his is an old battle between modern science and fundamentalist religion.  According to Jewish tradition God created the heavens and the earth in six days and rested on the seventh, which is the Shabbat (שבת).  Some streams of Judaism, like some Christian denominations, take this text literally and believe the world, and the entire universe, are only 5,700 +/-  years old.  Science, of course, dates the age of the earth to some 4.5 billion years, and the entire universe to about 15 billion years.  Non-literalist religions (Reform or Conservative Judaism and mainline Christian denominations) have reconciled the findings of science with the practice of their faiths: it is possible to find and worship a just, loving and compassionate God in a universe of unimaginable age.  Indeed, God’s wonders are all that much more magnificent in a 15 billion year old universe of infinite size.

Here in Israel the debate so familiar to Americans follows a very similar trajectory.  The etching out of the words “5 million” on the sign at the Beit Shemesh cave is but one example.

Oh, by the way, it is no coincidence that a family of maskilim (free-thinking enlightenment types) felt compelled to repair the fundamentalist affront to open thought, with the following result:

“5 million” returns to light

And with that, Tamar gained an important education in freedom of thought versus fundamentalist religious coercion.

 

Note to my readers: I apologize for my absence from blogging for several weeks.  I started ulpan, intensive Hebrew language course (what I call “Hebrew school”) in Haifa five days a week, and also the shipment of our household goods arrived two weeks ago.  We’ve been rather busy putting our house together, unpacking over 60 boxes.  We’ve come along nicely and I hope to be blogging more regularly again. Thank you!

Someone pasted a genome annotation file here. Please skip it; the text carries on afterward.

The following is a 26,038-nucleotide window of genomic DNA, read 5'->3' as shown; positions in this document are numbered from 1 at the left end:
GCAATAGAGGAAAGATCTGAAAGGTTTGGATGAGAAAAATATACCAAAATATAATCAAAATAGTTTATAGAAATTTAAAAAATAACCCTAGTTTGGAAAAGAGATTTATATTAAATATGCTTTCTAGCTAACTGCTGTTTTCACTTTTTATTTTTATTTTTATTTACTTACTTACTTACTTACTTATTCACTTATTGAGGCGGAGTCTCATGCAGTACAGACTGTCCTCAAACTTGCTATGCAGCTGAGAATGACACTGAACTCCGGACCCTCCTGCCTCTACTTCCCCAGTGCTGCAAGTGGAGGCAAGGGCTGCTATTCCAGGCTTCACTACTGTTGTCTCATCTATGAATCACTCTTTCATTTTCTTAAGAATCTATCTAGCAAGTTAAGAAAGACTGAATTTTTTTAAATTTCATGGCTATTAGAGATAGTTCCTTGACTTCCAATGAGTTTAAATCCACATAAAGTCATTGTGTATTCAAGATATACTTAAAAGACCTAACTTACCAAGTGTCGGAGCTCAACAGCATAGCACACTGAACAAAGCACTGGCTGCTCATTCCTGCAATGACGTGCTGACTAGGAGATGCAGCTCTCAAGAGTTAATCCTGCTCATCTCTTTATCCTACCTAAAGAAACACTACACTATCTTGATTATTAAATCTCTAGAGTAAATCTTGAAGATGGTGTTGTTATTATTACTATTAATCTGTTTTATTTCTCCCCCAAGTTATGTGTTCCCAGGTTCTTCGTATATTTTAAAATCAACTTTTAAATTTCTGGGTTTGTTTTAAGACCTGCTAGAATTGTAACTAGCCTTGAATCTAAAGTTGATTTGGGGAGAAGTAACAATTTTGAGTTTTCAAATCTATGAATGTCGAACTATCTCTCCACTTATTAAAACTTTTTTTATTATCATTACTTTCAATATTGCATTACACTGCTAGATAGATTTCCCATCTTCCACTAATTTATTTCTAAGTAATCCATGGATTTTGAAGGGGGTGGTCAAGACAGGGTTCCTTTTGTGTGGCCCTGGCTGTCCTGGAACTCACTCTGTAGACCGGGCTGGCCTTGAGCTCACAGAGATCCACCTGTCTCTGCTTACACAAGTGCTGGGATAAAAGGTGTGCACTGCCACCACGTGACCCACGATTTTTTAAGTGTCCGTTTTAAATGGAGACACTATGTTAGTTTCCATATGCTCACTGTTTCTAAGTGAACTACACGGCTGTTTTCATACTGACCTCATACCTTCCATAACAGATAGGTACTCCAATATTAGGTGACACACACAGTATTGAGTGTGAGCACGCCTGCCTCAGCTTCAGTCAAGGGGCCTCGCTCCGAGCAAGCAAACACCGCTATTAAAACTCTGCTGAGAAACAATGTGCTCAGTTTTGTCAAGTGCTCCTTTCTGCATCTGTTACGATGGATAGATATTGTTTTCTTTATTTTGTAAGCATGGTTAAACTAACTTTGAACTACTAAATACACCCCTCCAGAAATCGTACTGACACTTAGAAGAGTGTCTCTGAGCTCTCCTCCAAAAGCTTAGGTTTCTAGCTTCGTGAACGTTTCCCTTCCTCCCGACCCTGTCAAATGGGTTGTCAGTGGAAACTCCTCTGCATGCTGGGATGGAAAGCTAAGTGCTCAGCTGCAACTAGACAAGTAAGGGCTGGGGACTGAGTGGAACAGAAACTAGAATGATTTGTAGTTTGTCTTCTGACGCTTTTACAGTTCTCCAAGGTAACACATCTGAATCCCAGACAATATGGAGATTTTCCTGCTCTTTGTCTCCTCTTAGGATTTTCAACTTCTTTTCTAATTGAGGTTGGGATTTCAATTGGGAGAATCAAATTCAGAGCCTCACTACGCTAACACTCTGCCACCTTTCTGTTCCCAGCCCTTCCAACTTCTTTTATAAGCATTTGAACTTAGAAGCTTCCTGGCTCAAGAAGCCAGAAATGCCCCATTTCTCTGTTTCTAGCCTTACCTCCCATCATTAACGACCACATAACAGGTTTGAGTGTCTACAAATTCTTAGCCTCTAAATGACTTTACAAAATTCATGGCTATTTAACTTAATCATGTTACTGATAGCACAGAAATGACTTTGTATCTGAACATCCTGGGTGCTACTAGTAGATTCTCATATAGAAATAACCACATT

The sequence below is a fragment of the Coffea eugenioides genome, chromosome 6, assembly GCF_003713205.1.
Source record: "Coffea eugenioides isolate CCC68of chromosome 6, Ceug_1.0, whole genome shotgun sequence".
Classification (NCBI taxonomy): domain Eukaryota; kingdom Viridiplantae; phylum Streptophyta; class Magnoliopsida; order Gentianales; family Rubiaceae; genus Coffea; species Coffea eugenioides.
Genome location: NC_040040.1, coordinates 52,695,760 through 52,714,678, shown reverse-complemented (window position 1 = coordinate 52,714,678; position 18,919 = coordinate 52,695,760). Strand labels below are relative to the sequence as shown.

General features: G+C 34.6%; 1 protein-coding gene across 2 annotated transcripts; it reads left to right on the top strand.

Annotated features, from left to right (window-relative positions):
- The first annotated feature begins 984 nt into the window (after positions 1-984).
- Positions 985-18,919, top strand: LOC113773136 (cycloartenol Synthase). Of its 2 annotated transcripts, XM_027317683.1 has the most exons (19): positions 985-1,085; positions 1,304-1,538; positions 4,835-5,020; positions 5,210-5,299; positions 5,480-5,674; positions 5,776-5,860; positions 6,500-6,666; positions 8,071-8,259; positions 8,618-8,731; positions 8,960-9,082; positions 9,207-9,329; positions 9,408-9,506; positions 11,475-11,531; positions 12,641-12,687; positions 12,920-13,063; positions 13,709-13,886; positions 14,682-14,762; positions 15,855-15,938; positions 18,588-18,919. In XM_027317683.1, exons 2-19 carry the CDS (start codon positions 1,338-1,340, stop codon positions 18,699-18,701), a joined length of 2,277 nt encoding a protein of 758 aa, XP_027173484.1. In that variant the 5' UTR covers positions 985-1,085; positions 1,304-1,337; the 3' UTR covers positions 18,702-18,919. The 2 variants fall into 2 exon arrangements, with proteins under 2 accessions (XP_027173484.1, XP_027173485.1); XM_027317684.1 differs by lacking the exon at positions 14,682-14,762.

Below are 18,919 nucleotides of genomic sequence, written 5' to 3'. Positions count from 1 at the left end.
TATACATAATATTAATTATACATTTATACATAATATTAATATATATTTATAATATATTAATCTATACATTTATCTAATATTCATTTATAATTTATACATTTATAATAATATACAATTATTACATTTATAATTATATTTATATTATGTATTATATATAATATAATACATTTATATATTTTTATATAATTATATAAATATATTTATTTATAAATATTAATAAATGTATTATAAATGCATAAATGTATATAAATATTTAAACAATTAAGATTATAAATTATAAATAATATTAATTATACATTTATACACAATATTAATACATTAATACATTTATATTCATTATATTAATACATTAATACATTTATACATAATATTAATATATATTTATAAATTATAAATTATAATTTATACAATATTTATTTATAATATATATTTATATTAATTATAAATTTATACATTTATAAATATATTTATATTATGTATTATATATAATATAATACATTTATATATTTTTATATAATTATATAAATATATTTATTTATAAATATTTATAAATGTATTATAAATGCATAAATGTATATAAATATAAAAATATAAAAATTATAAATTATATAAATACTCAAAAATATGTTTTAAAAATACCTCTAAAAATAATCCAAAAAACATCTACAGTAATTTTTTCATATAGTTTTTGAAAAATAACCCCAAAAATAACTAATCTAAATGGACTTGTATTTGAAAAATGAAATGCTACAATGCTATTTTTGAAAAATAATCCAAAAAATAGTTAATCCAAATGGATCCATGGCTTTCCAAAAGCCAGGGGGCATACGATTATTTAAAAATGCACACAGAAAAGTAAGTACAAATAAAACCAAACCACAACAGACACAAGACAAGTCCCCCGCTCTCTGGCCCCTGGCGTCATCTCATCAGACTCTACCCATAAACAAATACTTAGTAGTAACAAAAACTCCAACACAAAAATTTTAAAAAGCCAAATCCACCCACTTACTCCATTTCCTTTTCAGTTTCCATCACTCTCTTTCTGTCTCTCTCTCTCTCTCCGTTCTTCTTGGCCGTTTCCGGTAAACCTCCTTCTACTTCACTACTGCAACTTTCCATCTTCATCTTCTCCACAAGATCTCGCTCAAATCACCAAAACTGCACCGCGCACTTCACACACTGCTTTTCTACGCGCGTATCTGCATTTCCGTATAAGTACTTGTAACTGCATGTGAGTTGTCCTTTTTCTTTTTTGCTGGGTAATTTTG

Ch-ch-ch changes?

10 03 2011

The recent revolutions in the Arab world bring to mind two thoughtful, but opposite, observations by Isaac Asimov and Jean-Baptiste Alphonse Karr.  First Asimov:

The only constant is change, continuing change, inevitable change, that is the dominant factor in society today.  No sensible decision can be made any longer without taking into account not only the world as it is, but the world as it will be.

And here is Karr:

The more things change, the more they remain the same. (plus ça change, plus c’est la même chose)

Much of the debate over the significance of the revolutions in the Arab world seems to revolve around these two poles.

My position on all this is solidly on the fence.  The evidence of change in human society is clear: many more democracies exist, or are emerging, than even just a generation ago.  Yet, while humans are capable of change, as individuals and as a species, my caveat is simple: nothing is preordained.  While change does come it often arrives in fits and spurts and can be very painful for many millions of people.

It is far too early to foretell the outcome of the Arab revolutions any time soon.  Democracy in the Arab world may take years.  This has nothing to do with a belief that Arabs somehow are intrinsically incapable of democracy.  There is no such thing as a “democracy gene” in the human genome and to believe in some genetic anti-democratic trait within Arabs is, quite frankly, racist.  There just hasn’t been a democratic tradition in Arab society.  Yet.

In general the history of human civilization is strikingly undemocratic.  Monarchy has been more the norm of human governance for thousands of years than any other form of government.  Modern democracy is just scarcely over two centuries old.

Europeans, like Arabs, are not intrinsically democratic or non-democratic.  The last two hundred plus years of European history should convince anybody of that.  The dawn of modern European democracy began with the French Revolution of 1789, which overthrew the tyranny of French monarchy and feudalism.  The fall of another tyranny, Communism, took place fully two hundred years later in 1989.  These two centuries in Europe saw bloody revolutions and counter-revolutions, numerous wars (including two world wars), dictators, totalitarianism, racism and genocide, concentration and death camps, gulags and colonialism.  Yes, a largely democratic Europe eventually did emerge, but look what it took to get there.